- Jul 2007
So the superior position of Lenin/Stalin etc as dictators were in fact covered by Marx as the labour they put in was superior they believed to that of others. The same equality enjoyed by communist party member is also then sanctioned by Marx in the same way. So according to you Lenin/Stalin were following the Marxist plan?
No, labour is all equal under Marx's labour theory of value. There's no "superior" labour. Marx defines labour value on the basis of "abstract labour" - where the simple quantity of labour (not the type of labour) is the measure. An hour of Stalin's work is worth precisely the same as an hour of work from a plumber or garbage man. The metric is the same for everyone, regardless of what sort of labour they are doing - there is no kind of labour that is worth more than any other kind of labour. An hour of labour from a brain surgeon is worth just the same as an hour of labour from a receptionist (provided both are working to the average level for that particular job).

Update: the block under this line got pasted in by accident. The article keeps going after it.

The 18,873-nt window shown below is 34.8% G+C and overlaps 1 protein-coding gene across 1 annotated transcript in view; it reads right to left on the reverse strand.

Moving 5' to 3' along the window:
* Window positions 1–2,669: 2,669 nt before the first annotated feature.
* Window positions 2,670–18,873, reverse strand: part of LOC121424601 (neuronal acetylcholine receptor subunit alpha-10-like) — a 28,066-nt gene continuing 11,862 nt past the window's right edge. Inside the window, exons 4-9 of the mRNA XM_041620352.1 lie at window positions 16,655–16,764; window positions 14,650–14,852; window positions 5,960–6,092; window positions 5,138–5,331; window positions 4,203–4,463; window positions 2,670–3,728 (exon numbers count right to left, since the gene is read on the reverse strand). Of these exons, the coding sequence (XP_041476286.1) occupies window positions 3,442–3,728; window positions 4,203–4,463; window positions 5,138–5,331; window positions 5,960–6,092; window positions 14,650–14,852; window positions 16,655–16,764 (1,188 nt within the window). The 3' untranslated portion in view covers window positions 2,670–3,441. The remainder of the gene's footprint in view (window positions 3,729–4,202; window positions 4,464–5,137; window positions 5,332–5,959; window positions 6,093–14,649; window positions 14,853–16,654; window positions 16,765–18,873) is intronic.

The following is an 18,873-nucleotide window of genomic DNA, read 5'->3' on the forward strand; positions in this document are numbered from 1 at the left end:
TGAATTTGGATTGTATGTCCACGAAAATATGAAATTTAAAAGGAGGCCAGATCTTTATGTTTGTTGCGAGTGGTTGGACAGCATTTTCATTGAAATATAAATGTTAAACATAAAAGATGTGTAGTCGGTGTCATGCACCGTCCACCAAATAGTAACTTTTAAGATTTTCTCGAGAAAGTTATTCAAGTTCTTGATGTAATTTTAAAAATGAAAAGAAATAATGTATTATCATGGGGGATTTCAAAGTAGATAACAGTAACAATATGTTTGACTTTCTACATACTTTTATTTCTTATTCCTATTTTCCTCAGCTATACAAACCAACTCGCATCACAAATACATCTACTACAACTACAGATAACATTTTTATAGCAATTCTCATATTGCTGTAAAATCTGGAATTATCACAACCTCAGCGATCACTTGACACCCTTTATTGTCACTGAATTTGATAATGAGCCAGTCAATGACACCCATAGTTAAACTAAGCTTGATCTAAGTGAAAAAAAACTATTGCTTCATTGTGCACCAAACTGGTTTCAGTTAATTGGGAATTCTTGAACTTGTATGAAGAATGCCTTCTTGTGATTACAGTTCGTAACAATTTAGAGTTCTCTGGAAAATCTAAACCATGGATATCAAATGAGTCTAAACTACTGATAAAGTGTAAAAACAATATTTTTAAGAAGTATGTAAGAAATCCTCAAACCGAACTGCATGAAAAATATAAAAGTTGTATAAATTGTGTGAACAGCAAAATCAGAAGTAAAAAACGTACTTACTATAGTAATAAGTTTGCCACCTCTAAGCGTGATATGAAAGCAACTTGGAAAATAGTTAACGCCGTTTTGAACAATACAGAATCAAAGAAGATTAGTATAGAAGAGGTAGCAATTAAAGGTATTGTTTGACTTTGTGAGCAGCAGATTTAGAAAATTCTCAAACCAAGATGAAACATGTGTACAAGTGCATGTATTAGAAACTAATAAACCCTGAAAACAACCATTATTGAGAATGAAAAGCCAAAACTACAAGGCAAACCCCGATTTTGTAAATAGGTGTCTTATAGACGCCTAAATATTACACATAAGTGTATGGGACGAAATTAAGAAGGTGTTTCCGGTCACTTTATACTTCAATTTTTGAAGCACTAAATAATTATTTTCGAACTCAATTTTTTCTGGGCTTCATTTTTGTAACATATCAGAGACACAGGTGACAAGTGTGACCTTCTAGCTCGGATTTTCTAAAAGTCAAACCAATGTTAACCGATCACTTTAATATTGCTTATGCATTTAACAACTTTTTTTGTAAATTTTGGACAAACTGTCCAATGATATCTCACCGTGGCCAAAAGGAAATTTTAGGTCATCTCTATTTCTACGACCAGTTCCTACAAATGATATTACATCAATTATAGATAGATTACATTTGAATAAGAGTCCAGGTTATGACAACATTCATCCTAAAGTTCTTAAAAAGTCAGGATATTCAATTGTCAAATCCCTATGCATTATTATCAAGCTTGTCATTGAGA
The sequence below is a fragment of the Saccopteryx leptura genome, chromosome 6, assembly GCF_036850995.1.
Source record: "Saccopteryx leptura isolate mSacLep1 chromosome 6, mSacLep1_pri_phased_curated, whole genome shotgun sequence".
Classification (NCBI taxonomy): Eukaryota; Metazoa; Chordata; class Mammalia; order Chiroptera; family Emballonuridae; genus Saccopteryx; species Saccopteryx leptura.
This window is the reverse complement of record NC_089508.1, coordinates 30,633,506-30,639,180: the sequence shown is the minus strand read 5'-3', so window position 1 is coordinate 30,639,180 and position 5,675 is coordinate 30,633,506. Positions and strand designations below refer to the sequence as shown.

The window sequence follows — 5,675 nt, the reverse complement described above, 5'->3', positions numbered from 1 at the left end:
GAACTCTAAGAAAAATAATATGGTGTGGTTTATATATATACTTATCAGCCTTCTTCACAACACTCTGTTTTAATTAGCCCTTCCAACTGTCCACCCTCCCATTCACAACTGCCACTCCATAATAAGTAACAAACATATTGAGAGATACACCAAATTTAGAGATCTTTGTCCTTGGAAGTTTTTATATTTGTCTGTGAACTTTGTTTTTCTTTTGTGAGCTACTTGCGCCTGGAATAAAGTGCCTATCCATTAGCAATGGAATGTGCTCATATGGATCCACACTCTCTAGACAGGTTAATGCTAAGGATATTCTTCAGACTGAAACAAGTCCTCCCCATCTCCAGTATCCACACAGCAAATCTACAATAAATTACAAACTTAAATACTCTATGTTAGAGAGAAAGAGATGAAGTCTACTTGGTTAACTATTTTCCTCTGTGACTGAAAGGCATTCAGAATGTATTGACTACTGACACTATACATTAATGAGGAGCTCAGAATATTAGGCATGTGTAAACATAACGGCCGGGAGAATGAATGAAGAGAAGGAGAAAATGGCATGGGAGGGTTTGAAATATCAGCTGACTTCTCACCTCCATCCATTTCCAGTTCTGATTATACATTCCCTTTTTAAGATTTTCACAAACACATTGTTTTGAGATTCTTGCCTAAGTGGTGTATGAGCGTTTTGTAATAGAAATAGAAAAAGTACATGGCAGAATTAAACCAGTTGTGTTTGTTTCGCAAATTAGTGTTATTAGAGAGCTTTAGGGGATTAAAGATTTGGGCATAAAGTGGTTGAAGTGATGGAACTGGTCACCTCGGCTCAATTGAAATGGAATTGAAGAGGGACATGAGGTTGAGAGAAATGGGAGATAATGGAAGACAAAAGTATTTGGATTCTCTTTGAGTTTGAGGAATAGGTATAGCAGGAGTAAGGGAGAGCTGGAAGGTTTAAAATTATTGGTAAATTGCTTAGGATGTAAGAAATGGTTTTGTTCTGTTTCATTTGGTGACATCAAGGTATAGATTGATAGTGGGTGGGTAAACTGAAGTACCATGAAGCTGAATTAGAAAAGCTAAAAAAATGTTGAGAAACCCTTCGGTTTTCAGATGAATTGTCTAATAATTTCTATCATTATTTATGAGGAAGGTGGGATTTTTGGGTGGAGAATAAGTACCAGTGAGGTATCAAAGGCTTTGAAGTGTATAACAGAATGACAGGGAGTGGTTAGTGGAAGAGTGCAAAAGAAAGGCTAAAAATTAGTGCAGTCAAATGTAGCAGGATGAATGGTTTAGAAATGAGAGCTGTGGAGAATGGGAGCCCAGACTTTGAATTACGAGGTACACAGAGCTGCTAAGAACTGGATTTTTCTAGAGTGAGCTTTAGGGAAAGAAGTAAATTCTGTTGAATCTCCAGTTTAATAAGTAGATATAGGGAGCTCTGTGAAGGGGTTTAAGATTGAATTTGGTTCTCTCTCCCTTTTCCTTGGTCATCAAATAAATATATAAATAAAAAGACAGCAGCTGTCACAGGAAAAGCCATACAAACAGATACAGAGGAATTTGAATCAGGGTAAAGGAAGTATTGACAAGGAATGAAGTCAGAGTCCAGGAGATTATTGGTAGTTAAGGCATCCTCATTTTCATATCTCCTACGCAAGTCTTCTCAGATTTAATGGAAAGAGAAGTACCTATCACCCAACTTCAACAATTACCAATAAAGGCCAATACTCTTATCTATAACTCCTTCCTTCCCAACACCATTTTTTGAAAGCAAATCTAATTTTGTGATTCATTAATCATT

And how is the "average level", the "intensity" of labour measured? Marx said that it was measured by evaluating the average labour inputs of what was being produced. If it took, on average, 10 minutes to produce a hammer, then a hammer-maker would be measured against 6 hammers per hour. Measurements were by task, not by job title, so Stalin would most likely be measured against similar tasks performed by junior administrators - how many telephone calls he made in an hour, how many papers he signed, how many people he met with and so on.
The labour theory of value doesn't take into account the utility value (how useful it is) or the exchange value (the market price, what it's worth in trade) of labour or its products. Labour is the value, provided it is "socially necessary". Its utility or exchange value isn't important and doesn't modify the value. So, although a Soviet bureaucrat may have justified his higher pay and better accomodations by saying that, as a planner, his work has greater social utility or is in more demand than that of a plumber, Marx would not accept his pay to be higher than the plumber's.
Where the right of inequality comes in, is that some people can (or do) work more than others, and of course these people will be wealthier. Plus, of course, not all labour is as hard, some is more rewarding, and so on. So if you are greedy and want more things than your neighbours, it can be done (provided they are lazier than you are). What you can't do under Marx's labour economy is extract anything from anyone else's labour. There is no wealth produced by any means other than personal labour - there's no interest from credit, no rent, no dividends from ownership of capital, only personal labour.